During the time left for audience questions, one man brought up another reason for the increase in violence and terrorist groups in Africa: ISIS and other terrorists are being driven out of the Mideast and heading to Africa. Turse cited one example of that with the “Libyan debacle.” It looked like an easy win for the U.S., but after Muammar Gaddafi was killed, his arms and supporters spread out across Africa.

Is this anything the United States wants to stick around for, or should Trump “bring our troops home,” as he likes to say?

The troops going home are “only those who have homes in western Iraq,” says Turse. Actually many of those troops Trump sent home from Syria will stay in Syria. The U.S. Secretary of Defense, Mark Esper, announced Oct. 25, 2019, that troops — and mechanized equipment — would stay to secure the oil in Syria. And other troops were being assigned to Saudi Arabia at the same time Trump was announcing the withdrawal of troops from Syria.

The Pentagon may be “slow rolling” Trump on reducing forces overseas, as if they don’t want to do that. Maybe they don’t like abandoning allies like the Kurds. Or maybe they wanted to wait around long enough to complete their plans to assassinate Abu Bakr al-Baghdadi, the ISIS leader in Syria, which happened over the weekend. Or maybe they realize that if Trump stops the United States’ “endless wars,” their jobs will end.

So there are the facts, says this editor, who will let you decide.

 

 

 

 

Down they fell: Ireland, Wales and now what?

Ireland looked like a contender in the 2019 Rugby World Cup, but they fell to Japan and then New Zealand.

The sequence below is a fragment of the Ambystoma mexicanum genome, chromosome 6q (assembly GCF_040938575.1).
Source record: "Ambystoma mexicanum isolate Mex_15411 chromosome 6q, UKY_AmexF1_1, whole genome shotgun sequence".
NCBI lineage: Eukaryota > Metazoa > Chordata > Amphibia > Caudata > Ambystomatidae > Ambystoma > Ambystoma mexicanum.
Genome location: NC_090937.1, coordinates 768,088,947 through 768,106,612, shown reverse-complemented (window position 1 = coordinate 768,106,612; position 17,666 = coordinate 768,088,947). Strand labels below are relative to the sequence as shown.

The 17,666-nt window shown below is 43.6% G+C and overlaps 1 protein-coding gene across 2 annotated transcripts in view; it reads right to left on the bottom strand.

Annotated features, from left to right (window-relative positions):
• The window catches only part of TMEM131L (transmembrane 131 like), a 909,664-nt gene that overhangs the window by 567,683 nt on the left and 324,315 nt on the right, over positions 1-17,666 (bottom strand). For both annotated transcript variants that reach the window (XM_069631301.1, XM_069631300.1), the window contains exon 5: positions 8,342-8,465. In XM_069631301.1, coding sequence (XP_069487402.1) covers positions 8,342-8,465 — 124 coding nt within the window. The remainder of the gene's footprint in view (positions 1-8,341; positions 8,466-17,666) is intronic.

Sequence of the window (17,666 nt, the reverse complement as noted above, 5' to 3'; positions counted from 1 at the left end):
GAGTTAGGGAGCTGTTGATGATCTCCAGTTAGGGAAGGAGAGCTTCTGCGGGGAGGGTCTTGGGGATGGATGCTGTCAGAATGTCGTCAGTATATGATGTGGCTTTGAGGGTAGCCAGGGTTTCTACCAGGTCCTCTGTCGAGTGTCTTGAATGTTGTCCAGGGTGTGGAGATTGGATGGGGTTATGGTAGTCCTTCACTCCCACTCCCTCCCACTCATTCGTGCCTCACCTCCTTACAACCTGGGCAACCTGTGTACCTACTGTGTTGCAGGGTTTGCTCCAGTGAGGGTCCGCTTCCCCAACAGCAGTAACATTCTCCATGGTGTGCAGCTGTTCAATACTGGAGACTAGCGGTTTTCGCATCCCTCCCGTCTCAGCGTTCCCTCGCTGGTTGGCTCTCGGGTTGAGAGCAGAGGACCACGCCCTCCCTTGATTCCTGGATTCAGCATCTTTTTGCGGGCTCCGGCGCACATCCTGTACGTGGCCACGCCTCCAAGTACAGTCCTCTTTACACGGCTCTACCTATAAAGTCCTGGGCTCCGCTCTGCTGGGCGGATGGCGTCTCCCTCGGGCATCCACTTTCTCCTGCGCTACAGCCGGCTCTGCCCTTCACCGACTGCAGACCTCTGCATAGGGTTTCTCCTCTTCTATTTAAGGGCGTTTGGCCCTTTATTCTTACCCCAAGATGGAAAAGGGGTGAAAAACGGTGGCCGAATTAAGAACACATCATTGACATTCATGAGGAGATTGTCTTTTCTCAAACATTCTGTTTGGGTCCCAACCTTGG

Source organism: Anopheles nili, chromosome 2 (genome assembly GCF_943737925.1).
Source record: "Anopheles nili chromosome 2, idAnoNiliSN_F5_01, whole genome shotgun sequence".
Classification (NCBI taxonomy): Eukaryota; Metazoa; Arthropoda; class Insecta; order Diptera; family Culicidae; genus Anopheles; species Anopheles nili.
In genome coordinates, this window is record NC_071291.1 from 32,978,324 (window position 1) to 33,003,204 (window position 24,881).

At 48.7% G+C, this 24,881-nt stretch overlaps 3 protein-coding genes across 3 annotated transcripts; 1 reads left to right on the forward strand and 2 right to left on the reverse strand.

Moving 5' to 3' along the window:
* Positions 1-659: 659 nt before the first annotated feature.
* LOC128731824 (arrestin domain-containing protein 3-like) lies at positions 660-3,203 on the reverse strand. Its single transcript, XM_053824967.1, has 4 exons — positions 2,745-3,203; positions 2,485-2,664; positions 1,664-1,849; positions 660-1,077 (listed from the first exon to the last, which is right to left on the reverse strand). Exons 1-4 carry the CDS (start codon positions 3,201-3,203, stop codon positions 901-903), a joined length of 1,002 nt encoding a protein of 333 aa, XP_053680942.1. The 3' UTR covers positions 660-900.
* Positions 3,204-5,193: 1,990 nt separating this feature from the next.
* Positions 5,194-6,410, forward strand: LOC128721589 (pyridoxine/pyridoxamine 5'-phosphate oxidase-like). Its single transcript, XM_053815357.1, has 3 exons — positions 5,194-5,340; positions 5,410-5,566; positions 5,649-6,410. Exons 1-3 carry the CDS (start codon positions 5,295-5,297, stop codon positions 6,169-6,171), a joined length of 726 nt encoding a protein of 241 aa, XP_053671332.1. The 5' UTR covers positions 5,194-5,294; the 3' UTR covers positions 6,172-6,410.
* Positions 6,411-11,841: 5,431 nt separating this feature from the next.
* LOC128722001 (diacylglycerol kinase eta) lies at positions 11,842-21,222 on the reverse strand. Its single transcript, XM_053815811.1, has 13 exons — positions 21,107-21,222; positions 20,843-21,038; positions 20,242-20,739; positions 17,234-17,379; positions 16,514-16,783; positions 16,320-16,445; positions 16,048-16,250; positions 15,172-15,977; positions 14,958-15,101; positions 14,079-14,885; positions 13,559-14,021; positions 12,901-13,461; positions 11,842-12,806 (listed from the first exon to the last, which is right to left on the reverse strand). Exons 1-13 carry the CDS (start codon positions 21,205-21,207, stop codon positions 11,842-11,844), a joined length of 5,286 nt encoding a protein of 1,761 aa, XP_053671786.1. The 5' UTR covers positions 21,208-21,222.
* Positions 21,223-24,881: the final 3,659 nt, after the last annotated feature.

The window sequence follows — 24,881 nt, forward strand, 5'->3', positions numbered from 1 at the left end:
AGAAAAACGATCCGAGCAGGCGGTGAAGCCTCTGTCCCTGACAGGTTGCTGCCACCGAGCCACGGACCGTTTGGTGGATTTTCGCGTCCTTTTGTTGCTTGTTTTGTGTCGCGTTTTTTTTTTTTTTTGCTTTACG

I thought Wales could become a winner that had never taken home the Webb Ellis trophy before, but they lost to South Africa, 19-16, this morning. The Springboks head for the finals next Saturday, while Wales plays for bronze against New Zealand, who were stopped by England in their attempt to win the RWC for a third time in a row.

Both England and South Africa have captured the RWC championship before, but I’m probably going to root for England, who played an excellent game against New Zealand and did so poorly in the 2015 RWC when they became the first host nation that never advanced beyond pool play. Winning the World Cup might help English fans get over that lingering malady.

Wales and South Africa kicked and kicked, the kind of game a former teammate calls “Ping-Pong.” Back and forth when running seemed a good option. Even the scoring was mostly from penalty kicks with the game tied 9-9 on penalties until the 44th minute when the Springboks scored a try and conversion. Wales answered with seven points 10 minutes later, and the 16-16 tie held up until the last five minutes of the game when South Africa kicked another penalty for the 19-16 win.

So I’ll be singing “Swing Low, Sweet Chariot,” which the English fans sing in the stands, which does seem an odd choice. but so did “Bread of Heaven.”

 

England in the finals; rooting for a matchup with Wales

“England started well and never gave us a chance to get into the game,” said New Zealand’s captain Keiran Read in a good summary of their 19-7 loss to the English side.

Manu Tuilagi scored 1:37 minutes into the match and George Ford added four penalty kicks. England had two tries called back because of infractions, one for obstruction and one for a call rarely seen: a ball slipped forward in a maul.

England’s defense kept the New Zealand running game bottled up, and we saw more missed passes and penalties from the Kiwis than we have seen in the 2019 Rugby World Cup. Their only try came on a poorly thrown or lack of communication on where to ball was supposed to end up in an England lineout. It ended in the hands of a New Zealand player who went untouched five yards for the score.

It’s the first RWC game the All Blacks have lost since 2007, and they will not three-peat.

Tonight’s game — make that 2 a.m. tomorrow in Seattle — could bring a non-RWC winner into the finals if Wales can get by South Africa. Then beat England in the finals, and the Welsh will win their first RWC championship. A tall order, but we’re still singing “Bread of Heaven.”

Ta-Nehisi Coates: Wish he had a chance to say more